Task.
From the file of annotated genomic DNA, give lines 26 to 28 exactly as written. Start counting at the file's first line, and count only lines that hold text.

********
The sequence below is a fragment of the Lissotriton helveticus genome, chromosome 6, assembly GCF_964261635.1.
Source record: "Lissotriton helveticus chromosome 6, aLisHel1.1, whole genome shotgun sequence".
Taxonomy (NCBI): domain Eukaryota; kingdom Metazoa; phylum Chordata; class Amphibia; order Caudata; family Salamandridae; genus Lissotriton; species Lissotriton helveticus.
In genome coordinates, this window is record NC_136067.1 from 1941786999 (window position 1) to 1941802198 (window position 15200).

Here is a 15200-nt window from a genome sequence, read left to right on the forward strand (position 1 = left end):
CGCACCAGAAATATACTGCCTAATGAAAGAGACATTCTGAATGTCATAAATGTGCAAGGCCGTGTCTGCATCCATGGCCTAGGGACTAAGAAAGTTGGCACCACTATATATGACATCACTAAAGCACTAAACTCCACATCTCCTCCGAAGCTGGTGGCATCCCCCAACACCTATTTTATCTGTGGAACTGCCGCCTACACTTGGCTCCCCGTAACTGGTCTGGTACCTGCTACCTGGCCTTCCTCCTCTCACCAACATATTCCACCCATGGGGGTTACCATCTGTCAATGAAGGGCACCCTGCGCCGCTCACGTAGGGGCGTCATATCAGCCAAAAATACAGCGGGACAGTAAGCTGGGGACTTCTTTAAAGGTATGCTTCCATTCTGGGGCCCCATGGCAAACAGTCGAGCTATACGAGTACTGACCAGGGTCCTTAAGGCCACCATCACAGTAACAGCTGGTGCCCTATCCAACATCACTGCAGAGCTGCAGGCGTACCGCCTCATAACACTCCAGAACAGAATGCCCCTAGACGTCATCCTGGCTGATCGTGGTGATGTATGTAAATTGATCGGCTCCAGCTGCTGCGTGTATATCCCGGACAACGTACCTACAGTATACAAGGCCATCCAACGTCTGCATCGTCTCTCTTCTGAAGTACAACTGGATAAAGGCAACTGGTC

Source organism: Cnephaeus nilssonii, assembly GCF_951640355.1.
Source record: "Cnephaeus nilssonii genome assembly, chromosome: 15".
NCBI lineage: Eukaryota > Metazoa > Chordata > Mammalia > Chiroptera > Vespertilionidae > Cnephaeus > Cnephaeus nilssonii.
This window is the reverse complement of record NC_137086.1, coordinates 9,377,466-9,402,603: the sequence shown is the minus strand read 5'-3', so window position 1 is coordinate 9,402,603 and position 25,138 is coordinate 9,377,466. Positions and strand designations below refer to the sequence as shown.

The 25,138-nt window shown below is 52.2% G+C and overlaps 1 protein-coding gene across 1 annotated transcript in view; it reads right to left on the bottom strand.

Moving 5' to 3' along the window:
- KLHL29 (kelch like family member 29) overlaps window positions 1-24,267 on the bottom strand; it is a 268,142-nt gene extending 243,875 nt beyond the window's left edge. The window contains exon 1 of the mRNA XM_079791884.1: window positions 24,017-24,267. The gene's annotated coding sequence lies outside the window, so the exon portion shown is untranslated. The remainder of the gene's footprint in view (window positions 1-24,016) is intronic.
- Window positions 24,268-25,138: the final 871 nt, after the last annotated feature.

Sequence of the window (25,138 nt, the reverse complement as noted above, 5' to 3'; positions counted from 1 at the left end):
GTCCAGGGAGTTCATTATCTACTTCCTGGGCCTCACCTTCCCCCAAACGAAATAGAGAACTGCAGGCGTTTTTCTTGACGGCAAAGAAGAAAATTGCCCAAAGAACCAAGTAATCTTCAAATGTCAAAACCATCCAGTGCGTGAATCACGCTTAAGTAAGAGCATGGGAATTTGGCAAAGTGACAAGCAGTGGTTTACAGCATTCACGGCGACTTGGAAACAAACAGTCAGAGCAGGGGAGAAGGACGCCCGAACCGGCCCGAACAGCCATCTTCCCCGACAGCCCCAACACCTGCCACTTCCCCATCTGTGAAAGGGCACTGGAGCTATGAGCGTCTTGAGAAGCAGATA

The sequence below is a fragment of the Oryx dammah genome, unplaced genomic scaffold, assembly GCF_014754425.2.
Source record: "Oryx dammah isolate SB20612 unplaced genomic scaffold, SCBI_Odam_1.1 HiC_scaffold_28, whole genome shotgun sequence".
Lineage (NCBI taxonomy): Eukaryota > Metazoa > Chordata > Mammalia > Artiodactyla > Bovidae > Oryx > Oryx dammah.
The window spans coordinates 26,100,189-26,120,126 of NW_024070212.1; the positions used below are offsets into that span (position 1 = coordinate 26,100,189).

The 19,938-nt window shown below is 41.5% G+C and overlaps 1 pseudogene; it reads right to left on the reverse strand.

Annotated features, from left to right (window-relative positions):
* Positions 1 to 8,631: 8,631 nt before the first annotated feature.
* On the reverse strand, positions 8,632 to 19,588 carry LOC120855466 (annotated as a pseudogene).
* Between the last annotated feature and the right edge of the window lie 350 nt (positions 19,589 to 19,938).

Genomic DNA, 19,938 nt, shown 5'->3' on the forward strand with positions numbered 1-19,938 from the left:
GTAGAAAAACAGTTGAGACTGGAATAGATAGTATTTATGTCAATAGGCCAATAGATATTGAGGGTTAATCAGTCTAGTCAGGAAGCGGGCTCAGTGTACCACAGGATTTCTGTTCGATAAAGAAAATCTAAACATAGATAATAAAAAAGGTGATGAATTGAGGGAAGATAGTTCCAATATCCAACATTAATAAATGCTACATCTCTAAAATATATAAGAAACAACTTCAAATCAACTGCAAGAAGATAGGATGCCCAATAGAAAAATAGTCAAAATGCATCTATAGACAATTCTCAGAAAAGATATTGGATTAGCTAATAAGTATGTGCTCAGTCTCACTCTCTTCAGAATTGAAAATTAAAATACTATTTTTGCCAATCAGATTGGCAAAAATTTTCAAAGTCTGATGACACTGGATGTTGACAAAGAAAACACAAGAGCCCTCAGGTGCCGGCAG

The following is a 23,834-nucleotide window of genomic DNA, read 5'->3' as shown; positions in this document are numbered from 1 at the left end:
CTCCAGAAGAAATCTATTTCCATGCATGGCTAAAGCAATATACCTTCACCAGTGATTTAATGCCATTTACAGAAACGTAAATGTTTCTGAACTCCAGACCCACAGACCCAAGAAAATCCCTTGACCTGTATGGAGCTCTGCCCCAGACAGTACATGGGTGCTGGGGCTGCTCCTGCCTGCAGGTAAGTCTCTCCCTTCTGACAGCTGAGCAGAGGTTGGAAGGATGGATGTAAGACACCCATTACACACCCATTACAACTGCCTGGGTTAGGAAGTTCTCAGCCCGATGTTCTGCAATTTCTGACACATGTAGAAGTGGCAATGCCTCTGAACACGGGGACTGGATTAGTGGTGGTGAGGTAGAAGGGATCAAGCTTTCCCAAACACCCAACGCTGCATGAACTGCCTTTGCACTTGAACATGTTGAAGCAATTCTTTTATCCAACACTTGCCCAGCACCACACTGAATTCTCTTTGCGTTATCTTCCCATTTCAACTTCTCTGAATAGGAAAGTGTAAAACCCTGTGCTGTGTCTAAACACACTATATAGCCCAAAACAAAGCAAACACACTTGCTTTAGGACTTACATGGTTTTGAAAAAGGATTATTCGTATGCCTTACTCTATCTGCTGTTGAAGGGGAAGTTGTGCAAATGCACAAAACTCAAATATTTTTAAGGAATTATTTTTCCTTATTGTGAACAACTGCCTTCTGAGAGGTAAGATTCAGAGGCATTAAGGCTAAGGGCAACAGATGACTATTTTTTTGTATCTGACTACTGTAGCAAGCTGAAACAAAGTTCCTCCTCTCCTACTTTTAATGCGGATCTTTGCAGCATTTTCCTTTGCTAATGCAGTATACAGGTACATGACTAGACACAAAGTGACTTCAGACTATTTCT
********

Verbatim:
Genomic DNA, 19,938 nt, shown 5'->3' on the forward strand with positions numbered 1-19,938 from the left:
GTAGAAAAACAGTTGAGACTGGAATAGATAGTATTTATGTCAATAGGCCAATAGATATTGAGGGTTAATCAGTCTAGTCAGGAAGCGGGCTCAGTGTACCACAGGATTTCTGTTCGATAAAGAAAATCTAAACATAGATAATAAAAAAGGTGATGAATTGAGGGAAGATAGTTCCAATATCCAACATTAATAAATGCTACATCTCTAAAATATATAAGAAACAACTTCAAATCAACTGCAAGAAGATAGGATGCCCAATAGAAAAATAGTCAAAATGCATCTATAGACAATTCTCAGAAAAGATATTGGATTAGCTAATAAGTATGTGCTCAGTCTCACTCTCTTCAGAATTGAAAATTAAAATACTATTTTTGCCAATCAGATTGGCAAAAATTTTCAAAGTCTGATGACACTGGATGTTGACAAAGAAAACACAAGAGCCCTCAGGTGCCGGCAG

The following is a 23,834-nucleotide window of genomic DNA, read 5'->3' as shown; positions in this document are numbered from 1 at the left end: